In the time domain analysis, there was a notable increase in the HRV parameters of mean NN interval and SDNN (as compared to baseline) reflecting a shift of sympathovagal balance towards a parasympathetic prevalence [54]. For frequency domain analysis, there was a marked increase in the LF/HF ratio, suggesting a predominance of sympathetic rather than vagal activity (LF is mediated by sympathetic activity; HF is parasympathetic activity) [8]. This apparent conflict between time-domain and frequency domain analyses has also been observed in unrestrained rats and it has been suggested that frequency domain measures are more suitable for investigating parasympathetic and sympathetic interactions in the rat [20]. It is also generally agreed that initial cardiovascular symptoms of PD are parasympathetic in nature, and both sympathetic and parasympathetic at later stages of the disease [55]. The unilateral 6-OHDA model used would approximate advanced PD (where there is 90% DA cell loss).

4.3.6. Chronobiology Analysis

Whilst chronobiology analysis was not a major focus of the present study, a subanalysis of telemetry data for heart rate was attempted for comparative purposes [14]. Since approximately 40% of 24-hour samples analysed did not exhibit evidence of periodicity, this limited the analysis. However where present, this approximated a circadian (24 hours) pattern. Whilst a significant effect (drop in mesor for HR) was evident when comparing pre- versus post-MFB surgery conditions in sham-operated rats, this was not evident in 6-OHDA-lesioned rats. The discrepancy between this and the lower amplitude of diurnal rhythm in HR in the 6-OHDA lesioned rats, relative to sham-operated controls is probably accounted for by the different nature of data analysis techniques (mesor versus mean; 24 hours versus day and night data), small numbers of rats and lack of periodicity in approximately 40% of the recordings. The latter probably also explains why we could not detect a significantly lower mesor for HR in 6-OHDA lesioned animals compared to a previous study [14].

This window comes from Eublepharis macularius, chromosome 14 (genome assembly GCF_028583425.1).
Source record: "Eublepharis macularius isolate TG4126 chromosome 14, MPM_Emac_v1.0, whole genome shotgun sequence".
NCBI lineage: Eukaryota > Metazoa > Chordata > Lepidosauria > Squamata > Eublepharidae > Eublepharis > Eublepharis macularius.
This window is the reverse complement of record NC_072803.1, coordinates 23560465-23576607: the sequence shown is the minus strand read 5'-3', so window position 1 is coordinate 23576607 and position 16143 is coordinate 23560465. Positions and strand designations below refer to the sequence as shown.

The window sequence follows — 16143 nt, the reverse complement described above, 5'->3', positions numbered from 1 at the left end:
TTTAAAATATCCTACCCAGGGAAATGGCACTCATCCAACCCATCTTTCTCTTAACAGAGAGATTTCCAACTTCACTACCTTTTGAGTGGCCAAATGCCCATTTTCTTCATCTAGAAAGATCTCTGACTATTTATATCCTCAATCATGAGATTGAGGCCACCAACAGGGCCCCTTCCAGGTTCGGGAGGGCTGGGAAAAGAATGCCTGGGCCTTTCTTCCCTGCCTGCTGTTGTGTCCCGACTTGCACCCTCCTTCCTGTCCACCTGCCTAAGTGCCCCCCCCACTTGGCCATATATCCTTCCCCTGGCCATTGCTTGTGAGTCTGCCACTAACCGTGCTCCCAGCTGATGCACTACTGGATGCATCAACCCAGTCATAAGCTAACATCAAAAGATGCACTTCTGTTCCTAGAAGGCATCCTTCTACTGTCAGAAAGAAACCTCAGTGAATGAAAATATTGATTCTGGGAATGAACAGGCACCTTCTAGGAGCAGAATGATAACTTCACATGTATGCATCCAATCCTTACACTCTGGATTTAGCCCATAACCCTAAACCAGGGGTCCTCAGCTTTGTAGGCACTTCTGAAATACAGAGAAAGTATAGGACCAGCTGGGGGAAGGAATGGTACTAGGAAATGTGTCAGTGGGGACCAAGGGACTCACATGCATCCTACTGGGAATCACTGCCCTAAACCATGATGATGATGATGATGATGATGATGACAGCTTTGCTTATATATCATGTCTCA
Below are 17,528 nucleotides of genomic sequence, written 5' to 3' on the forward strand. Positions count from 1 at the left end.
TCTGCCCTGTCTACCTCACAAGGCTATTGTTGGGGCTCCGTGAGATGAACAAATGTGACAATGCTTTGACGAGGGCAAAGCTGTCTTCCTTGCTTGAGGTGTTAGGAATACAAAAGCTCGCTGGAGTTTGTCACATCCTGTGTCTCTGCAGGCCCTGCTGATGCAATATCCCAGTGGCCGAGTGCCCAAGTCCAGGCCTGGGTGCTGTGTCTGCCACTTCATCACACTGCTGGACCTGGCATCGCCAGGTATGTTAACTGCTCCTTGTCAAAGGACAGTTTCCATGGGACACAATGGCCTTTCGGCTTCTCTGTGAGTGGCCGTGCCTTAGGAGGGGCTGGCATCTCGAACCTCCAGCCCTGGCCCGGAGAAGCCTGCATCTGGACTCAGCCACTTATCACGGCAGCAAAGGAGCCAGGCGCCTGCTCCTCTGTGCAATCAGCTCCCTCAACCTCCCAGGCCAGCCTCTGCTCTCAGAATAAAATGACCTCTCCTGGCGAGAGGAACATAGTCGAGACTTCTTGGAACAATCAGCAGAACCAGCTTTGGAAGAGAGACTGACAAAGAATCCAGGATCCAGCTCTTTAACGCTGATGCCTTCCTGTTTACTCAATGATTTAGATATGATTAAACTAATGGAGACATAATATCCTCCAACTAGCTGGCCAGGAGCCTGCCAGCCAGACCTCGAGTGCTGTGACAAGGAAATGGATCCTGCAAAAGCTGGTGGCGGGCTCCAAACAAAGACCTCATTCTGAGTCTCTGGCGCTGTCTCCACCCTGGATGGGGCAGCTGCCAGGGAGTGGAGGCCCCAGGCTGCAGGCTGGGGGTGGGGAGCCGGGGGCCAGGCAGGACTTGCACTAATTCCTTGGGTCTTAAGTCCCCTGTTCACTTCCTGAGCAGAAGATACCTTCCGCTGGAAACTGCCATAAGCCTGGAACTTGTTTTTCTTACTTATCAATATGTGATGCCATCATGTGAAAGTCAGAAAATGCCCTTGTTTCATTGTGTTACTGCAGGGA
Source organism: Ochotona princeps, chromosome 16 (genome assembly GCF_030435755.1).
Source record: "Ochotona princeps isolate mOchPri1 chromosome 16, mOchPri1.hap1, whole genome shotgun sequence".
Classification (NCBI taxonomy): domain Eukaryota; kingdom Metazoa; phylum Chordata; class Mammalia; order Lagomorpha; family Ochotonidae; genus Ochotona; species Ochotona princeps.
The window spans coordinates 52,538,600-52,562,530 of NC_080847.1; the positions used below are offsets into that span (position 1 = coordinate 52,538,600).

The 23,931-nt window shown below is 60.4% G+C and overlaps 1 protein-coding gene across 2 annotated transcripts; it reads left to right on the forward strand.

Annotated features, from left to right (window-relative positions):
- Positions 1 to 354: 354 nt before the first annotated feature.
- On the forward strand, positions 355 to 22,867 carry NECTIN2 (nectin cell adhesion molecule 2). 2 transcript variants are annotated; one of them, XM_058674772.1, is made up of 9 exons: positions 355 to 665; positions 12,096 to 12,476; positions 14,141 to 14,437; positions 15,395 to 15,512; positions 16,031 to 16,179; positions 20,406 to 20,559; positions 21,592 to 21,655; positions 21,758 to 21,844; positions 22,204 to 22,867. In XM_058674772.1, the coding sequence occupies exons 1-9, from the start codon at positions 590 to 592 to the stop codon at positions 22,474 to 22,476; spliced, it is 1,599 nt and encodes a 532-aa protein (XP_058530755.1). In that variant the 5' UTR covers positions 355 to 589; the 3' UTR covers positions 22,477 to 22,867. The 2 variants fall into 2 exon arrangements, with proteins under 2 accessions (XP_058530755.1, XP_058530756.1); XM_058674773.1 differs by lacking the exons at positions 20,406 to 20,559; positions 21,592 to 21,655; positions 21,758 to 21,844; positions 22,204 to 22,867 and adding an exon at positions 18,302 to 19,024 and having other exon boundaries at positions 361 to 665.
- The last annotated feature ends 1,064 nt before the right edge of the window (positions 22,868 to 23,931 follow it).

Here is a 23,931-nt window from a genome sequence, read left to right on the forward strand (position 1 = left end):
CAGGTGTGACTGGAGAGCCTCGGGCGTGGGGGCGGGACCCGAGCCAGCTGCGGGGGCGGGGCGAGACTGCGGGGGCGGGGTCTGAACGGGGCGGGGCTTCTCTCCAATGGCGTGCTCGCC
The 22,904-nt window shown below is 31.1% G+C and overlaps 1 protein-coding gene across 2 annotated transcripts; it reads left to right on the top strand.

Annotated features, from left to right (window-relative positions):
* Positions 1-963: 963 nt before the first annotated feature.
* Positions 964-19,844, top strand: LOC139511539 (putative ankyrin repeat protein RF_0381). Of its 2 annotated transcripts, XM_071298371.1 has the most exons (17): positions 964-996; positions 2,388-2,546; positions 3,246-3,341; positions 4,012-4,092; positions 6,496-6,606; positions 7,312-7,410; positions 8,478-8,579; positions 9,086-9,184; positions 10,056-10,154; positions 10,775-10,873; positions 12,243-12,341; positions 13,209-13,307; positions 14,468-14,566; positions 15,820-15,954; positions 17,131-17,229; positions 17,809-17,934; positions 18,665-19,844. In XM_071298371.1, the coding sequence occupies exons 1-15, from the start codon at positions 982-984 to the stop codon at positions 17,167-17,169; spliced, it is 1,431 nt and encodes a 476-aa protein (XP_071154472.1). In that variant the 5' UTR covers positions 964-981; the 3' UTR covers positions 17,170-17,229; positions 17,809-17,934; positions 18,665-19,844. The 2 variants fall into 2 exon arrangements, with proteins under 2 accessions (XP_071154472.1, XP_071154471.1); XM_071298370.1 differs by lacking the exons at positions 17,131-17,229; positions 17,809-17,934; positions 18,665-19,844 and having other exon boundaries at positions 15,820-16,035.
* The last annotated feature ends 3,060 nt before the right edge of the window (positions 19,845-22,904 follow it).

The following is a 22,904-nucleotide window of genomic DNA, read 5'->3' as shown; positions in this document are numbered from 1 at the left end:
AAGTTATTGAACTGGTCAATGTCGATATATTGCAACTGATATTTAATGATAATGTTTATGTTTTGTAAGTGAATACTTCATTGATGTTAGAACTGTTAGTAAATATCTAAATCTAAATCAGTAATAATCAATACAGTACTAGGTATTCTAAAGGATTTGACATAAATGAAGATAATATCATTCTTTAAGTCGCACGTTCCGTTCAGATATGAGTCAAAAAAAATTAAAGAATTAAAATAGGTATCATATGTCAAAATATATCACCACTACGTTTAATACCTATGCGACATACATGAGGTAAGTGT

Overall this study established that the unilateral 6-OHDA model of PD displayed subtle cardiovascular autonomic dysfunction with reduced nocturnal HR. Where periodicity was present, it followed a 24-hour circadian rhythm for HR. Further studies are required to explore the chronicity of this phenomenon and effects of dopaminergic therapy.


The authors would like to thank Dr Jane Radford and the staff of the pathology laboratory for technical assistance. We would also like to acknowledge the generous support of Parkinson’s NSW.